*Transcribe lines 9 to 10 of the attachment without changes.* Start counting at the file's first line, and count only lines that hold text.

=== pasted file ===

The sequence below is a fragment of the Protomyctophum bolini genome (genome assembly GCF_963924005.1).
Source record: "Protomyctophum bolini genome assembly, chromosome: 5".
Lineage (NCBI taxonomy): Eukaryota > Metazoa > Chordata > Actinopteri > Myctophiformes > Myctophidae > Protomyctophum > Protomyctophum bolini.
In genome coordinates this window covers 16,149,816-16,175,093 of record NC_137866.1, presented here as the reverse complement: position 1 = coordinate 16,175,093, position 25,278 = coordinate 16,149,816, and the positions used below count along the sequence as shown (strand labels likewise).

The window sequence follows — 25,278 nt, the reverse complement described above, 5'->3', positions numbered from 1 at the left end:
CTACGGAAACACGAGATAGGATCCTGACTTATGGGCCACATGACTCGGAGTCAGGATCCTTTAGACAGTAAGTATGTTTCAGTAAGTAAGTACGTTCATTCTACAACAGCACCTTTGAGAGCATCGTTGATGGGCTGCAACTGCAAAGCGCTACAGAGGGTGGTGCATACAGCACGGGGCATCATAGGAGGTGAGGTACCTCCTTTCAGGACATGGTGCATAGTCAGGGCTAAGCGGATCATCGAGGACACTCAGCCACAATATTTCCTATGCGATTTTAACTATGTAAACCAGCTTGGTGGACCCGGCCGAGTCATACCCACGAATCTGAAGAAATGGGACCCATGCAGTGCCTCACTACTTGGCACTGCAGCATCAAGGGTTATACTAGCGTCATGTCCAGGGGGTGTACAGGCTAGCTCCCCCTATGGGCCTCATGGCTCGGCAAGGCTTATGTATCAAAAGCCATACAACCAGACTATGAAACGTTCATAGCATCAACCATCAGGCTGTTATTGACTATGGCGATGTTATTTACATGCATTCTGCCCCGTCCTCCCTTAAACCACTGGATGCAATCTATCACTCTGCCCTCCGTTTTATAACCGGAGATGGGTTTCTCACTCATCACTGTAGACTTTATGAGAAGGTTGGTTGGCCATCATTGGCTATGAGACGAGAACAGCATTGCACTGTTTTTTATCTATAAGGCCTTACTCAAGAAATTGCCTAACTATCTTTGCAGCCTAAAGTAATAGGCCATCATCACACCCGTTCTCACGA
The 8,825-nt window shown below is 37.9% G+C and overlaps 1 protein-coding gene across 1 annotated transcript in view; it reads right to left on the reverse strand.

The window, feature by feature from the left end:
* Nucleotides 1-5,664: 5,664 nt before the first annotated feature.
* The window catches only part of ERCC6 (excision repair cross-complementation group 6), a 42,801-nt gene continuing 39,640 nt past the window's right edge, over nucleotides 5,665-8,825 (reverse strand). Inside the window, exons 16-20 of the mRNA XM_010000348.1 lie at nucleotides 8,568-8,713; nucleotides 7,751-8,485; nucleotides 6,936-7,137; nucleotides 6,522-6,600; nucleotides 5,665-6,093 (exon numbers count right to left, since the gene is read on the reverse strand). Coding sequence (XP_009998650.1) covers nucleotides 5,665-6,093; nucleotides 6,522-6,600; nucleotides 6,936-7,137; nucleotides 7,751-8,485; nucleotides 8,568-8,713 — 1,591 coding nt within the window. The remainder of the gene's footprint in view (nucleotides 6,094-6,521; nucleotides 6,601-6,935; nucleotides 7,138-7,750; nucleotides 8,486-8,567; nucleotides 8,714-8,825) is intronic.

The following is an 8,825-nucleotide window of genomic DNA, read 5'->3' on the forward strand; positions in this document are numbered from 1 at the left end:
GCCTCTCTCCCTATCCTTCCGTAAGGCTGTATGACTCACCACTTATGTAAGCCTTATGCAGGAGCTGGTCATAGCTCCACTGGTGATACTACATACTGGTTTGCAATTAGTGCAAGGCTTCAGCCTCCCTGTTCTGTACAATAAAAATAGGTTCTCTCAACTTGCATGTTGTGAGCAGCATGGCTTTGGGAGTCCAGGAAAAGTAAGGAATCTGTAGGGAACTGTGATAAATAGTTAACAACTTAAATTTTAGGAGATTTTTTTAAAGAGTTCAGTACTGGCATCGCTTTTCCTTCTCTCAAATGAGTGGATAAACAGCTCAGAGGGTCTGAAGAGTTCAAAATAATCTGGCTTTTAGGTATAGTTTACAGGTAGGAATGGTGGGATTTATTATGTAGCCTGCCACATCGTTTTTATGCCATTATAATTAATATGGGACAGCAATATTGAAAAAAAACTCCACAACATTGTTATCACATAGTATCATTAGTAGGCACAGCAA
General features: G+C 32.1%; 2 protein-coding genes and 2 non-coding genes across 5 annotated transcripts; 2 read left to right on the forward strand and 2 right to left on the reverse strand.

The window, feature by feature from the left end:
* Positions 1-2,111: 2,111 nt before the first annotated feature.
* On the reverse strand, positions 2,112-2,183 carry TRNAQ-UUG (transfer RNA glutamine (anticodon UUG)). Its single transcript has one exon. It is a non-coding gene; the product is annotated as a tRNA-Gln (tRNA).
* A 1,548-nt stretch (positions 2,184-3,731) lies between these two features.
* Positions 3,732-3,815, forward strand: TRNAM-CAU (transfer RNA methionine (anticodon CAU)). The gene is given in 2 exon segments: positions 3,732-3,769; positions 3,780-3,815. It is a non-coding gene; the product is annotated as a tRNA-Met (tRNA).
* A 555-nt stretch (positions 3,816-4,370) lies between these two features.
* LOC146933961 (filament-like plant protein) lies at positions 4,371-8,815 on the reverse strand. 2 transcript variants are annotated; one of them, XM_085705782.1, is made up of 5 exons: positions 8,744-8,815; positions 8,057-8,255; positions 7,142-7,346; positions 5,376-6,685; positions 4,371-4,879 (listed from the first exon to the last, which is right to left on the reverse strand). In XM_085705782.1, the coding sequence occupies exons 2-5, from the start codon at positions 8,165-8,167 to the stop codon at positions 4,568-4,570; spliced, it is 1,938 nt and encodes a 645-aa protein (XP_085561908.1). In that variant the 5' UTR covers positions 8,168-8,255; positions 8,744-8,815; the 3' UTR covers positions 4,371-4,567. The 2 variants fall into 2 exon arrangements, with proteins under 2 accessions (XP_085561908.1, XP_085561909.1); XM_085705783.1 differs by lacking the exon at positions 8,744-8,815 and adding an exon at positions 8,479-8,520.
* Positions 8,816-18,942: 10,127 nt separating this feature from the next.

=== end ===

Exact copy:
* Nucleotides 1-5,664: 5,664 nt before the first annotated feature.
* The window catches only part of ERCC6 (excision repair cross-complementation group 6), a 42,801-nt gene continuing 39,640 nt past the window's right edge, over nucleotides 5,665-8,825 (reverse strand). Inside the window, exons 16-20 of the mRNA XM_010000348.1 lie at nucleotides 8,568-8,713; nucleotides 7,751-8,485; nucleotides 6,936-7,137; nucleotides 6,522-6,600; nucleotides 5,665-6,093 (exon numbers count right to left, since the gene is read on the reverse strand). Coding sequence (XP_009998650.1) covers nucleotides 5,665-6,093; nucleotides 6,522-6,600; nucleotides 6,936-7,137; nucleotides 7,751-8,485; nucleotides 8,568-8,713 — 1,591 coding nt within the window. The remainder of the gene's footprint in view (nucleotides 6,094-6,521; nucleotides 6,601-6,935; nucleotides 7,138-7,750; nucleotides 8,486-8,567; nucleotides 8,714-8,825) is intronic.